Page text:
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Euripides, The Trojan Women (ed. E. P. Coleridge), line 568 (search)
Chorus Leader Hecuba, do you see Andromache advancing here on a foreign chariot? and with her, clasped to her throbbing breast, is her dear Astyanax, Hector's child. Where are you being carried, unhappy wife, mounted on that chariot, side by side with Hector's brazen arms and Phrygian spoils of war, with which Achilles' son will deck the shrines of Phthia on his return from Troy?
Euripides, The Trojan Women (ed. E. P. Coleridge), line 582 (search)
Hecuba Joy is gone, Troy is gone. Andromache Unhappy! Hecuba For my gallant sons Andromache Alas! Hecuba Alas indeed, for my Andromache Misery! Hecuba Piteous the fate Andromache Of our city, Hecuba Smouldering in the smoke.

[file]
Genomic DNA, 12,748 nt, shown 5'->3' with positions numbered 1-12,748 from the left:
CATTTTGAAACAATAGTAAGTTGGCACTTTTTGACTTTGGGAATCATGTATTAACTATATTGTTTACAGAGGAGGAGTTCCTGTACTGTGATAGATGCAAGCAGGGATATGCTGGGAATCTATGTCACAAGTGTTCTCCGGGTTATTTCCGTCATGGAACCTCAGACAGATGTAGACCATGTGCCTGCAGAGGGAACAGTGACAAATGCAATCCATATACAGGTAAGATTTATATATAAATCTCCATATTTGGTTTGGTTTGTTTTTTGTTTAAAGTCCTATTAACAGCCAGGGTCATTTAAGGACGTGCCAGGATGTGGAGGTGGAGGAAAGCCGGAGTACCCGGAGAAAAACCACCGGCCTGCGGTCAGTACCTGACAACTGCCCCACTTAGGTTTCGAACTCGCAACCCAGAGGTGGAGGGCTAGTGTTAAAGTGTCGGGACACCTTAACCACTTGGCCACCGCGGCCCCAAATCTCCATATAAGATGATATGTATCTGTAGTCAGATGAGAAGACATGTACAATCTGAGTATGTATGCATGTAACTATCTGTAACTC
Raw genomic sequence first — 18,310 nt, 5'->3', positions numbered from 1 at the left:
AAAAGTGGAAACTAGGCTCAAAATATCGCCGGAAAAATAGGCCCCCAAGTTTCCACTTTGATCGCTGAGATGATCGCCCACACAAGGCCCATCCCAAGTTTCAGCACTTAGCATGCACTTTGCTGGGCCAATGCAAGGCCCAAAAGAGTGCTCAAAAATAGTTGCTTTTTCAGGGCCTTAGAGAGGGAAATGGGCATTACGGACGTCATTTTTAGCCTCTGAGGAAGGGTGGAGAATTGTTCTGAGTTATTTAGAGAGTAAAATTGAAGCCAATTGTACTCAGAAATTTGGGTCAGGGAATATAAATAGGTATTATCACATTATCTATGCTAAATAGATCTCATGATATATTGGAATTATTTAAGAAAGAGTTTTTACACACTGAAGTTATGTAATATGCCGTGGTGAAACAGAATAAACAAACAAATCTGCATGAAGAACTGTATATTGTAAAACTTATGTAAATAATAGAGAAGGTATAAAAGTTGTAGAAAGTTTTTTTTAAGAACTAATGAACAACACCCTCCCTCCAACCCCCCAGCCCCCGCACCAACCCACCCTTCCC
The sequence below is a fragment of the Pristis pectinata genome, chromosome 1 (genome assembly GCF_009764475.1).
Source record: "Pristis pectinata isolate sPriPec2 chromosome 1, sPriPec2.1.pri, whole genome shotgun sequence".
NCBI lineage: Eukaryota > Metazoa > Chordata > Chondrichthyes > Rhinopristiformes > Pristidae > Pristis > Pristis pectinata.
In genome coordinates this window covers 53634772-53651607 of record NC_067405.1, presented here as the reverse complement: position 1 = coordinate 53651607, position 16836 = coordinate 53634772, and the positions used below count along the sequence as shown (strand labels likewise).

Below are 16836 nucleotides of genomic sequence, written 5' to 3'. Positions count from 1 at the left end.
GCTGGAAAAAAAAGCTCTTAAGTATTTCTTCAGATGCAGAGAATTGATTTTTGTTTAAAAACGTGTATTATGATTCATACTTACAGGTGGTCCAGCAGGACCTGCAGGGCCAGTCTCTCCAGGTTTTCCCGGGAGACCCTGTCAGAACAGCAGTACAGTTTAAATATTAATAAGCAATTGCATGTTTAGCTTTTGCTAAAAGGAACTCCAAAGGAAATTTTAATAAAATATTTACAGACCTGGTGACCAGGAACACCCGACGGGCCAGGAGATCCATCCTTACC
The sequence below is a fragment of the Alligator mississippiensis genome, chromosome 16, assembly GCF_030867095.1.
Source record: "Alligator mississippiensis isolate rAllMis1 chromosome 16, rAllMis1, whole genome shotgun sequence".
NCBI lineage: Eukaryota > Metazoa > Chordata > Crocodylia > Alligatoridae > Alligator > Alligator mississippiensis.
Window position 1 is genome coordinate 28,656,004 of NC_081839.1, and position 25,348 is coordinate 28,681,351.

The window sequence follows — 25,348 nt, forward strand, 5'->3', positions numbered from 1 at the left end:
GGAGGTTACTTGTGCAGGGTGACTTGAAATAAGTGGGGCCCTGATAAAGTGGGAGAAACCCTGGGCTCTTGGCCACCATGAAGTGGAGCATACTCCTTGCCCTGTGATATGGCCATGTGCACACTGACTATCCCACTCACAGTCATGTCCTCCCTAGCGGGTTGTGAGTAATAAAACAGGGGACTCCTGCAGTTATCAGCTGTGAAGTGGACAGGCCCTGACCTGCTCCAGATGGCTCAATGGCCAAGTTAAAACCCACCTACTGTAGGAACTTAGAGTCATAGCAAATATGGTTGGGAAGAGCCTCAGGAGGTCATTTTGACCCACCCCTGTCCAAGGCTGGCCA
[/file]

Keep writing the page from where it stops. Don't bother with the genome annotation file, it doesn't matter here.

Euripides, The Trojan Women (ed. E. P. Coleridge), line 595 (search)
Andromache These great griefs— Hecuba Unhappy one, bitter these woes to bear. Andromache Our city ruined— Hecuba And sorrow to sorrow added. Andromache Through the will of angry heaven, since the day that son i.e., Paris, who had been exposed to die on account of an oracle foretelling the misery he would cause if he grew to man's estate; but shepherds had found him on the hills and reared him. of yours escaped death, he that for a hated bride brought destruction on the Trojan citadel. There lie the gory corpses of the slain by the shrine of Pallas for vultures to carry off; and Troy has come to slavery's y
Pausanias, Description of Greece,
Attica, chapter 4 (search)
Pindar, Nemean (ed. Diane Arnson Svarlien),
For Sogenes of Aegina
467 B. C.